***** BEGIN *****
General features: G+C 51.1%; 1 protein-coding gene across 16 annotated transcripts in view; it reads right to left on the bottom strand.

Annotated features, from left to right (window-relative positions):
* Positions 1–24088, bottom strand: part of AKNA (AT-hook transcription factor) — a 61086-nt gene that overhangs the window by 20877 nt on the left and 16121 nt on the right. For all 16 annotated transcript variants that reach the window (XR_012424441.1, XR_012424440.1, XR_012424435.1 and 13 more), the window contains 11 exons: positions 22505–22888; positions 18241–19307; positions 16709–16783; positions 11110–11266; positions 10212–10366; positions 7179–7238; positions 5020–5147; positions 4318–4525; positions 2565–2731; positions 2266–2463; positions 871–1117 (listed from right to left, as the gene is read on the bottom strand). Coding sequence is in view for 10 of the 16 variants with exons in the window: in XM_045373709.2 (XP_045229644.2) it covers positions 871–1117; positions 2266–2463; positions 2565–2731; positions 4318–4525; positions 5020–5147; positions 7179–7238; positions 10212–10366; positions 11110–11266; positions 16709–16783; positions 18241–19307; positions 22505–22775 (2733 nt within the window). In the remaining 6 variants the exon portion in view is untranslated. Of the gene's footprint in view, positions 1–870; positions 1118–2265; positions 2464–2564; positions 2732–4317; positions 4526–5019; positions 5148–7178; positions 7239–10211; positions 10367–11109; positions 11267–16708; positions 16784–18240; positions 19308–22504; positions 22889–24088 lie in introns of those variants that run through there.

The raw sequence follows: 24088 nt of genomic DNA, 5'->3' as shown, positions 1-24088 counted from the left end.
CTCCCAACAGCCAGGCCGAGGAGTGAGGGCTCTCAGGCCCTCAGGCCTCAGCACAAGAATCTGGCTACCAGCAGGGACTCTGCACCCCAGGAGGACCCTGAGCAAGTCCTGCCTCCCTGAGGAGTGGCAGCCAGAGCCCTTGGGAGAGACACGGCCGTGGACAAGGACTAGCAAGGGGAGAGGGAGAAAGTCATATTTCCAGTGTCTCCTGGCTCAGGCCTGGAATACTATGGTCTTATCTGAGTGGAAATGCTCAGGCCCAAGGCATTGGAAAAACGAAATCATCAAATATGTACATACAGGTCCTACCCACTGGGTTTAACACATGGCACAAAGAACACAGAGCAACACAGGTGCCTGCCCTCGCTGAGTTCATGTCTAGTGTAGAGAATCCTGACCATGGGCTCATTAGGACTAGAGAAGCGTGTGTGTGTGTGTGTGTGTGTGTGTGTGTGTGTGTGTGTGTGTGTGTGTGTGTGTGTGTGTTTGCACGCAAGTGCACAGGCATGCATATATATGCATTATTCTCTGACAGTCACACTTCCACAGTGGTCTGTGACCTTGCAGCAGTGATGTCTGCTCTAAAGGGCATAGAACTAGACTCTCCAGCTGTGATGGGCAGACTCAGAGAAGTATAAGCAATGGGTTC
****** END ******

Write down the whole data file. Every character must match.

General features: G+C 51.1%; 1 protein-coding gene across 16 annotated transcripts in view; it reads right to left on the bottom strand.

Annotated features, from left to right (window-relative positions):
* Positions 1–24088, bottom strand: part of AKNA (AT-hook transcription factor) — a 61086-nt gene that overhangs the window by 20877 nt on the left and 16121 nt on the right. For all 16 annotated transcript variants that reach the window (XR_012424441.1, XR_012424440.1, XR_012424435.1 and 13 more), the window contains 11 exons: positions 22505–22888; positions 18241–19307; positions 16709–16783; positions 11110–11266; positions 10212–10366; positions 7179–7238; positions 5020–5147; positions 4318–4525; positions 2565–2731; positions 2266–2463; positions 871–1117 (listed from right to left, as the gene is read on the bottom strand). Coding sequence is in view for 10 of the 16 variants with exons in the window: in XM_045373709.2 (XP_045229644.2) it covers positions 871–1117; positions 2266–2463; positions 2565–2731; positions 4318–4525; positions 5020–5147; positions 7179–7238; positions 10212–10366; positions 11110–11266; positions 16709–16783; positions 18241–19307; positions 22505–22775 (2733 nt within the window). In the remaining 6 variants the exon portion in view is untranslated. Of the gene's footprint in view, positions 1–870; positions 1118–2265; positions 2464–2564; positions 2732–4317; positions 4526–5019; positions 5148–7178; positions 7239–10211; positions 10367–11109; positions 11267–16708; positions 16784–18240; positions 19308–22504; positions 22889–24088 lie in introns of those variants that run through there.

The raw sequence follows: 24088 nt of genomic DNA, 5'->3' as shown, positions 1-24088 counted from the left end.
CTCCCAACAGCCAGGCCGAGGAGTGAGGGCTCTCAGGCCCTCAGGCCTCAGCACAAGAATCTGGCTACCAGCAGGGACTCTGCACCCCAGGAGGACCCTGAGCAAGTCCTGCCTCCCTGAGGAGTGGCAGCCAGAGCCCTTGGGAGAGACACGGCCGTGGACAAGGACTAGCAAGGGGAGAGGGAGAAAGTCATATTTCCAGTGTCTCCTGGCTCAGGCCTGGAATACTATGGTCTTATCTGAGTGGAAATGCTCAGGCCCAAGGCATTGGAAAAACGAAATCATCAAATATGTACATACAGGTCCTACCCACTGGGTTTAACACATGGCACAAAGAACACAGAGCAACACAGGTGCCTGCCCTCGCTGAGTTCATGTCTAGTGTAGAGAATCCTGACCATGGGCTCATTAGGACTAGAGAAGCGTGTGTGTGTGTGTGTGTGTGTGTGTGTGTGTGTGTGTGTGTGTGTGTGTGTGTGTGTGTGTTTGCACGCAAGTGCACAGGCATGCATATATATGCATTATTCTCTGACAGTCACACTTCCACAGTGGTCTGTGACCTTGCAGCAGTGATGTCTGCTCTAAAGGGCATAGAACTAGACTCTCCAGCTGTGATGGGCAGACTCAGAGAAGTATAAGCAATGGGTTC